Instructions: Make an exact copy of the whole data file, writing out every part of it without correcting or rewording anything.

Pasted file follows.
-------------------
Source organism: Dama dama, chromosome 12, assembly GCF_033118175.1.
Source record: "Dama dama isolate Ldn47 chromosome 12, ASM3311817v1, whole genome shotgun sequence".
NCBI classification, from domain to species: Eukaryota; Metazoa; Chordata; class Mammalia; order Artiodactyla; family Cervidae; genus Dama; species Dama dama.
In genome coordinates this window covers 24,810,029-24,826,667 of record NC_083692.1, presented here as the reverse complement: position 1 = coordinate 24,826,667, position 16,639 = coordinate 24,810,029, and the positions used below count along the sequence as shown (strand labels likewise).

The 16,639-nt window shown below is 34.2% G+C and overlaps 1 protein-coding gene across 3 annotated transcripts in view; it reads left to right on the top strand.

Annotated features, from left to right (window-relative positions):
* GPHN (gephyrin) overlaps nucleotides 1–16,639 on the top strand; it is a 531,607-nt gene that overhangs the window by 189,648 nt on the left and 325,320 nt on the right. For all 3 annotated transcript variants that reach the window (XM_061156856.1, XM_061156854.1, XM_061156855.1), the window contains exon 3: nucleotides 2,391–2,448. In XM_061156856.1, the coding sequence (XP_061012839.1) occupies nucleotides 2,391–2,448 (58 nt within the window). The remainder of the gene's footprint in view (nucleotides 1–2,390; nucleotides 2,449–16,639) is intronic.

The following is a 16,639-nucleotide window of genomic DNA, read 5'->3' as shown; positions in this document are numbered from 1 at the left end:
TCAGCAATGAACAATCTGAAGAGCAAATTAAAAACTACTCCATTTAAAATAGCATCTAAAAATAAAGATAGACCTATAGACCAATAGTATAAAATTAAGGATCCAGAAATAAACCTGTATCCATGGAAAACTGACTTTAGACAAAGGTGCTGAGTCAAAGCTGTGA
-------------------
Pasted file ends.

Source organism: Dama dama, chromosome 12, assembly GCF_033118175.1.
Source record: "Dama dama isolate Ldn47 chromosome 12, ASM3311817v1, whole genome shotgun sequence".
NCBI classification, from domain to species: Eukaryota; Metazoa; Chordata; class Mammalia; order Artiodactyla; family Cervidae; genus Dama; species Dama dama.
In genome coordinates this window covers 24,810,029-24,826,667 of record NC_083692.1, presented here as the reverse complement: position 1 = coordinate 24,826,667, position 16,639 = coordinate 24,810,029, and the positions used below count along the sequence as shown (strand labels likewise).

The 16,639-nt window shown below is 34.2% G+C and overlaps 1 protein-coding gene across 3 annotated transcripts in view; it reads left to right on the top strand.

Annotated features, from left to right (window-relative positions):
* GPHN (gephyrin) overlaps nucleotides 1–16,639 on the top strand; it is a 531,607-nt gene that overhangs the window by 189,648 nt on the left and 325,320 nt on the right. For all 3 annotated transcript variants that reach the window (XM_061156856.1, XM_061156854.1, XM_061156855.1), the window contains exon 3: nucleotides 2,391–2,448. In XM_061156856.1, the coding sequence (XP_061012839.1) occupies nucleotides 2,391–2,448 (58 nt within the window). The remainder of the gene's footprint in view (nucleotides 1–2,390; nucleotides 2,449–16,639) is intronic.

The following is a 16,639-nucleotide window of genomic DNA, read 5'->3' as shown; positions in this document are numbered from 1 at the left end:
TCAGCAATGAACAATCTGAAGAGCAAATTAAAAACTACTCCATTTAAAATAGCATCTAAAAATAAAGATAGACCTATAGACCAATAGTATAAAATTAAGGATCCAGAAATAAACCTGTATCCATGGAAAACTGACTTTAGACAAAGGTGCTGAGTCAAAGCTGTGA